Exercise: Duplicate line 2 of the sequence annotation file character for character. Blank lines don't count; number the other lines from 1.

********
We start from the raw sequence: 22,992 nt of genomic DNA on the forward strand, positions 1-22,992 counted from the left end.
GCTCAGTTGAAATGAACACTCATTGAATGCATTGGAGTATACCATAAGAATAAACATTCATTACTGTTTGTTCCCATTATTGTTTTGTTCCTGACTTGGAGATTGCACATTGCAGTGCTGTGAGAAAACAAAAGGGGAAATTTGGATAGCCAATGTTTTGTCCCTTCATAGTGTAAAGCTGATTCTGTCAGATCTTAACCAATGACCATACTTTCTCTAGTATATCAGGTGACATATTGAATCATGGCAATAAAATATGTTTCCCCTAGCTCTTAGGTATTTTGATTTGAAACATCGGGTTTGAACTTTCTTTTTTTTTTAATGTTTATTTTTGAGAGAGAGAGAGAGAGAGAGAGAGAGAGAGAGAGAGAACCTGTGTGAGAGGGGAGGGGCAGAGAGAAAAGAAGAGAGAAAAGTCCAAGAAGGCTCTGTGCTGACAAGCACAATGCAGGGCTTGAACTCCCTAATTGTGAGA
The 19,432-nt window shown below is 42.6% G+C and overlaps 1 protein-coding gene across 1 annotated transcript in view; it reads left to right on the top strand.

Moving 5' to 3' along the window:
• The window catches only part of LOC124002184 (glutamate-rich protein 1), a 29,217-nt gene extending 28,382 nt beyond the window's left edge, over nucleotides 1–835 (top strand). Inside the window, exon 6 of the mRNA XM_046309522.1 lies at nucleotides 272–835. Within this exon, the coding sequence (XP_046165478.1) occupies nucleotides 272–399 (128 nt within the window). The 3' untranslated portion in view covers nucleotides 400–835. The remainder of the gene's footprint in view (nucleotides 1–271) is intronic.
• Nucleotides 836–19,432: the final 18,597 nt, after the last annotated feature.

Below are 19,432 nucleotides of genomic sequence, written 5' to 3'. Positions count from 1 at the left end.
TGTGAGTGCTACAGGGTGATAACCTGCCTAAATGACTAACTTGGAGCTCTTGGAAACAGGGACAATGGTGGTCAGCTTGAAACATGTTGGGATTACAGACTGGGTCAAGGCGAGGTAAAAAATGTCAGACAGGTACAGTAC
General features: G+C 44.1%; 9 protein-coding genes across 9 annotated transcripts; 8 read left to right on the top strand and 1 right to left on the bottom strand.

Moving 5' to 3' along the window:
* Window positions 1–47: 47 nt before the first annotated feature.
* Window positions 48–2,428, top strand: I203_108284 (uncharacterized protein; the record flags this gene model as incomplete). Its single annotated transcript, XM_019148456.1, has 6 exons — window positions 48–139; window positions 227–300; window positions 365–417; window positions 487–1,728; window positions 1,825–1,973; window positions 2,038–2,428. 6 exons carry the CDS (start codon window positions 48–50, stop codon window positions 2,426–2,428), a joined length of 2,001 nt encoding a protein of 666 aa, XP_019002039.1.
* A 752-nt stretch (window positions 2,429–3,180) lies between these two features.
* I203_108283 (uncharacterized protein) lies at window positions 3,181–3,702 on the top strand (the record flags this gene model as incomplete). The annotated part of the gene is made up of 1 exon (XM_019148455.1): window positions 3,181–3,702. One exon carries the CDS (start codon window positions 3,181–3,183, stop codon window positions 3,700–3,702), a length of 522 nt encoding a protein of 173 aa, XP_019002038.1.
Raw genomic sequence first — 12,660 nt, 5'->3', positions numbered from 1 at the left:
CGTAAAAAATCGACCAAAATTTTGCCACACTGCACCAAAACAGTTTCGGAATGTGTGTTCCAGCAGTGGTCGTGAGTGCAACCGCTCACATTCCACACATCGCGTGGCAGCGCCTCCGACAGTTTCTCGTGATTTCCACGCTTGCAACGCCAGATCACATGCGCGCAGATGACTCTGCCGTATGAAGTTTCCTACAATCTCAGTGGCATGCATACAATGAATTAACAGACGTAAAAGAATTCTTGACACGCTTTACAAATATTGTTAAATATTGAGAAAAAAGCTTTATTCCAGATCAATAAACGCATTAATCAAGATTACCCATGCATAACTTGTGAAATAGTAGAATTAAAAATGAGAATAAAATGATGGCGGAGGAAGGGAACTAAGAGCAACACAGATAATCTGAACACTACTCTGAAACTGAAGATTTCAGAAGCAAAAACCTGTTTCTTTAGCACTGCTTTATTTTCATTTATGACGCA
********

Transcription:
GCTCAGTTGAAATGAACACTCATTGAATGCATTGGAGTATACCATAAGAATAAACATTCATTACTGTTTGTTCCCATTATTGTTTTGTTCCTGACTTGGAGATTGCACATTGCAGTGCTGTGAGAAAACAAAAGGGGAAATTTGGATAGCCAATGTTTTGTCCCTTCATAGTGTAAAGCTGATTCTGTCAGATCTTAACCAATGACCATACTTTCTCTAGTATATCAGGTGACATATTGAATCATGGCAATAAAATATGTTTCCCCTAGCTCTTAGGTATTTTGATTTGAAACATCGGGTTTGAACTTTCTTTTTTTTTTAATGTTTATTTTTGAGAGAGAGAGAGAGAGAGAGAGAGAGAGAGAGAGAGAACCTGTGTGAGAGGGGAGGGGCAGAGAGAAAAGAAGAGAGAAAAGTCCAAGAAGGCTCTGTGCTGACAAGCACAATGCAGGGCTTGAACTCCCTAATTGTGAGA